Organizations worldwide have called for the US and other governments to respect Wikileaks freedom of the press and freedom of expression.  Human rights groups should never have to caution American officials to respect their own Constitution as well as the international consensus.  It is troubling indeed when that becomes necessary.

According to Amnesty International, criminal proceedings aimed at punishing a private person for communicating evidence about human rights violations can never be justified. The same is true with respect to information on a wide range of other matters of public interest. 

UN Human Rights chief is concerned about pressure on WikiLeaks. Other organizations have spoken out: Reporters without Borders • Internet Society • Human Rights Watch • The Committee to Protect Journalists • Human Rights First Other whistleblower sites are springing up in places where they are needed.

JUSTICE WINS Nov 18, '10 8:07 AM

American justice is alive and well and has once again triumphantly asserted itself today: November 17, 2010: 'A federal jury convicted Ahmed Ghailani of one count of conspiracy to destroy U.S. property and acquitted him on more than 280 other counts, including one murder count for each of the 224 people killed in the embassy bombings. The anonymous jurors deliberated over seven days.'

Whether Ghallani might have been guilty of more, or not guilty of anything is not the question I am considering here.  The jury has decided, and no one but the jury had the right to decide. Naturally there are complaints from those who already felt that the American system of justice is much too fair; those who believe that an accused terrorist must be a guilty terrorist, and anyone who questions that must be one too.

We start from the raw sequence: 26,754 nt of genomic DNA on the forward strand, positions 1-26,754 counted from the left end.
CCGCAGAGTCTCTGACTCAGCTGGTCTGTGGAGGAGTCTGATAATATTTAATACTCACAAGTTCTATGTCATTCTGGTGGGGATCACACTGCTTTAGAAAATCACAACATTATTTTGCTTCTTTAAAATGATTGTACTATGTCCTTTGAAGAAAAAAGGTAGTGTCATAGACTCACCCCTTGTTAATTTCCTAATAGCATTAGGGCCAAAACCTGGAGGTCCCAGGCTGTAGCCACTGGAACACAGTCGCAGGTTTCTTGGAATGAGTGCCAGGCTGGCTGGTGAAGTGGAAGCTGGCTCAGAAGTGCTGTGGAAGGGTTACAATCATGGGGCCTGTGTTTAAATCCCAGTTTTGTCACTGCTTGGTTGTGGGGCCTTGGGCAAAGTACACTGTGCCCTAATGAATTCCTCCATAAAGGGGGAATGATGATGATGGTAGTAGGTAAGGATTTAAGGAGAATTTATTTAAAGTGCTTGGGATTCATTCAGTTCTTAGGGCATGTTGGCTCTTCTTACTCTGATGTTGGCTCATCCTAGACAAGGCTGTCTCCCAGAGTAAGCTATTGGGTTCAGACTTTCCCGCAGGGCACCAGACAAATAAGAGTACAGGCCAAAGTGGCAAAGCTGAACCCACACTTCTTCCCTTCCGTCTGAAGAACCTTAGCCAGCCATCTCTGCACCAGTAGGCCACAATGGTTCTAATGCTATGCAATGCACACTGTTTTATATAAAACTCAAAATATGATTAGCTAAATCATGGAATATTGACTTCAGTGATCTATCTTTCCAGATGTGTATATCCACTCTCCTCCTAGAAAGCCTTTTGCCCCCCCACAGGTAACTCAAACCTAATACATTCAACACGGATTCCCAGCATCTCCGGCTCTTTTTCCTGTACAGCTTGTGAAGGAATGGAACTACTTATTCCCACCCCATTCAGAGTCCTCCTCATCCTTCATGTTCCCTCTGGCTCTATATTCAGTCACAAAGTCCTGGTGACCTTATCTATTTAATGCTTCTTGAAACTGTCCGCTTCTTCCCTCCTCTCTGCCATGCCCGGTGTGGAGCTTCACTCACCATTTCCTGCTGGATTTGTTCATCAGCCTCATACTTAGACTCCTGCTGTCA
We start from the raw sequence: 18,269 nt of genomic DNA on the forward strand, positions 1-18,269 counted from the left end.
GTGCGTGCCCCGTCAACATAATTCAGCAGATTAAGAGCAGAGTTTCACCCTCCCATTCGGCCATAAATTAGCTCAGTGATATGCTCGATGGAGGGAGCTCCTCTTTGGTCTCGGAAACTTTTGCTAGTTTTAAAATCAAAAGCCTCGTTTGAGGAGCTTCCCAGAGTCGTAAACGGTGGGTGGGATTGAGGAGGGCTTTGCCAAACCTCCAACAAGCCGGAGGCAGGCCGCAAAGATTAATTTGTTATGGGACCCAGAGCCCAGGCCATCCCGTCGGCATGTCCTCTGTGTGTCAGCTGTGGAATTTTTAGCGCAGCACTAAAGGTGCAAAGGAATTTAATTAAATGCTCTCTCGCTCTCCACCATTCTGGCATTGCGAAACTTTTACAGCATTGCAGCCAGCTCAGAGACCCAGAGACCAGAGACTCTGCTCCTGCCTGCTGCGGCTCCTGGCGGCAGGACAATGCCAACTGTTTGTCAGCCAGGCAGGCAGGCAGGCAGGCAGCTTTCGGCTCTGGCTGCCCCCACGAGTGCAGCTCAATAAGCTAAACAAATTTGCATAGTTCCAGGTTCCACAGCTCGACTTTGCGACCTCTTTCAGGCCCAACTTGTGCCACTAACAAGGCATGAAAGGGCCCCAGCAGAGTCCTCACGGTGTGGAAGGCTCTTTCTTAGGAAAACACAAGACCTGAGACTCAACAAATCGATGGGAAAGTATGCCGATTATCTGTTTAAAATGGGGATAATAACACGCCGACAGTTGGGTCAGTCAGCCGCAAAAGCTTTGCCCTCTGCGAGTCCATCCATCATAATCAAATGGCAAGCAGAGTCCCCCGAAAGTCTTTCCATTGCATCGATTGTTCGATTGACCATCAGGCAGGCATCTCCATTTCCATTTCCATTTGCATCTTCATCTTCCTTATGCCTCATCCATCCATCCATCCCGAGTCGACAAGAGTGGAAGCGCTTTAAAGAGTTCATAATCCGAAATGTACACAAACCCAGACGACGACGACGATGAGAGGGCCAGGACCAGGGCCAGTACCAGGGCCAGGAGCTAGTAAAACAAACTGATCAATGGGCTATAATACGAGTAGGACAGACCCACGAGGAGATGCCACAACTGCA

Those are the kinds of people who join lynch mobs, or favor dictatorships who dispense verdicts arbitrarily regardless of the law. Justice does not begin with the trial in court.  It depends on the correct procedures being followed for arrest, gathering and handling of evidence, and the rights to an attorney and to avoid self-incrimination being assured.

It should go without saying that justice cannot include torturing a suspect.  Confessions made in order to get the pain to stop are not credible evidence of anything. 'In all criminal prosecutions, the accused shall enjoy the right to a speedy and public trial...' Thus begins the Sixth Amendment.   'Speedy' may be subject to some interpretation, but 9 years certainly isn't it.